A Sheep in Wolf’s Clothing – beginning the edit

Feeling inspired after last week’s successful and rather pleasurable edit of Tartarus, I plough ever onward. This is the other horror short story going into my ebook volume. It is over 8000 words, yet not the longest short story that will go into the collection (that honour is held by The Weight of Reason which you can still read for free on Red Room here). It is also presently 100 words shorter than A New Age Exodus.

It is a different affair from anything else I have done, told entirely in the first person as a tale recounted by a prisoner on Death Row in Texas to an Anglican Minister whom he has summoned specifically the day before his execution. The Minister is confused; he has never met the man before and does not understand why he was specifically asked for by name. But during the course of the story of his life, the reasons become clear. Continue reading

Tartarus finished editing

Whereas Dawn was an absolute nightmare to edit, this one was an absolute joy and I feel I really found my stride here. It has taken three weeks-ish but in that time it has gone through not one but two edits.

The first was typically for flow, language, grammar, frags etc – and there were plenty of changes on that front to keep me occupied – but after I decided to give it a second edit for atmosphere. I seem to have developed a real taste for writing horror during this exercise. I have put a lot more thought into editing the more macabre prose that will go into this ebook volume. This is quite by accident but I’ve been pleased with the results. Is it more terrifying? You’ll have to see when the volume is released. Continue reading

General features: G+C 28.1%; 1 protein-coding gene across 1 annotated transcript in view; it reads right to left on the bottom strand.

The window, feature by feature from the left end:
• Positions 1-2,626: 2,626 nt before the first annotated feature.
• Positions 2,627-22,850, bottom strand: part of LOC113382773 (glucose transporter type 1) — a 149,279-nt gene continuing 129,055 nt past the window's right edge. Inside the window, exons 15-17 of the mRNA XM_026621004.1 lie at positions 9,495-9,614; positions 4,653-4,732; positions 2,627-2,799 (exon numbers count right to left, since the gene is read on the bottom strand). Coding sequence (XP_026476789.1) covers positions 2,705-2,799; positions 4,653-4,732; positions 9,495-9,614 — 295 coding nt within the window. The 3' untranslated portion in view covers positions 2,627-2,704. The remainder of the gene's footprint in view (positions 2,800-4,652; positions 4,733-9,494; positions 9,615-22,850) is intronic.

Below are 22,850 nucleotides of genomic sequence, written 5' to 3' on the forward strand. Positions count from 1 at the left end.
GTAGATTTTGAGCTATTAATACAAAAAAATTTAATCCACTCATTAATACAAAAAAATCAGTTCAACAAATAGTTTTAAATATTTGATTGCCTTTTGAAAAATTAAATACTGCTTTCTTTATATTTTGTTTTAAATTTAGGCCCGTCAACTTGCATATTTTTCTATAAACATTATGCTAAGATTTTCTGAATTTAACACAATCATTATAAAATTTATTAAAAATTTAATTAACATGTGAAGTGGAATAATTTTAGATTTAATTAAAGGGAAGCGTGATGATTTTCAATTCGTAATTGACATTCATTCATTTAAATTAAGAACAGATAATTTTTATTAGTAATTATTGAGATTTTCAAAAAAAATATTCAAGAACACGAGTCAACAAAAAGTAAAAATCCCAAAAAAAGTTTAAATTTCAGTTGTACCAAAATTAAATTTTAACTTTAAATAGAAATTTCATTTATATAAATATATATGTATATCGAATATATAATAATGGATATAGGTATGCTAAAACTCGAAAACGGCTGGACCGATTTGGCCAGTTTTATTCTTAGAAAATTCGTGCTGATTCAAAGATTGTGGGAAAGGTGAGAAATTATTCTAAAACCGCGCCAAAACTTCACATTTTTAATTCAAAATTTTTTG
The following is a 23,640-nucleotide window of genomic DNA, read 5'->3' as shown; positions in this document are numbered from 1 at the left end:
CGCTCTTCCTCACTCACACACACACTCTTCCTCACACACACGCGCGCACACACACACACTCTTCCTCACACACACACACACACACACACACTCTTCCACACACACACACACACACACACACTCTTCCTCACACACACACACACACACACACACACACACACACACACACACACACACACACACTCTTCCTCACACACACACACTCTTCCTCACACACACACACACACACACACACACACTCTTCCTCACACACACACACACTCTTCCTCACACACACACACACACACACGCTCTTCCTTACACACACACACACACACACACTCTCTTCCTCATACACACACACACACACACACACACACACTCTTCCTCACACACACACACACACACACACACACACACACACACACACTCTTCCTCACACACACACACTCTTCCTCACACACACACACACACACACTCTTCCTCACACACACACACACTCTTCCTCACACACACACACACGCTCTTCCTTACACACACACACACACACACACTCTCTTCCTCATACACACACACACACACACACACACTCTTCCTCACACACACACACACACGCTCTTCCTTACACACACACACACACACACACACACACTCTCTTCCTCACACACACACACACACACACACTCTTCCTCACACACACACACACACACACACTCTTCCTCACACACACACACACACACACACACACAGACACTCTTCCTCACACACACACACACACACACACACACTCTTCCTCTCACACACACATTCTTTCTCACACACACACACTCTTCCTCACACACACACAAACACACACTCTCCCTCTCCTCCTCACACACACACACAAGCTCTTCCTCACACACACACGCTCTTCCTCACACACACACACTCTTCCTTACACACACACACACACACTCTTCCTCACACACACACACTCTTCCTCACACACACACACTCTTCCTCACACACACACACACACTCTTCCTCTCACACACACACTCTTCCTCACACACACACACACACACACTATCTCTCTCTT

Next story started – Tartarus

So the ongoing saga of my intended ebook anthology limps forward once again as I begin editing the next story. As one of the more “recent” stories (recent in that it is one of the last stories I wrote before starting university), it is one I should be relatively happy with. On the read through there were no glaring mistakes so that is a bonus straight away.

For those that may have read it before I removed it from Elfwood, let me remind you that it is a horror story of a group of hikers walking on an alien planet who discover a supercomputer. Inside there are devices inside which they can see holographic images of strange creatures. They can’t tell if they are cameras watching from afar or something else entirely… Continue reading

“Dawn” finished editing

After a week of taking a break from practically everything writing related, I sat back down this afternoon to work on the story that had given me so much hassle. As I said in an earlier post, Dawn is the oldest short story that will go into the anthology and boy did it show.

I was deeply unhappy with this story upon a read through a couple of weeks ago. It had all of the worst rookie mistakes and in that week it had at least two edits but I was still not happy. Over the last couple of days I have mercilessly hacked out a massive 500 words cutting it from 2700 to 2200 words. Continue reading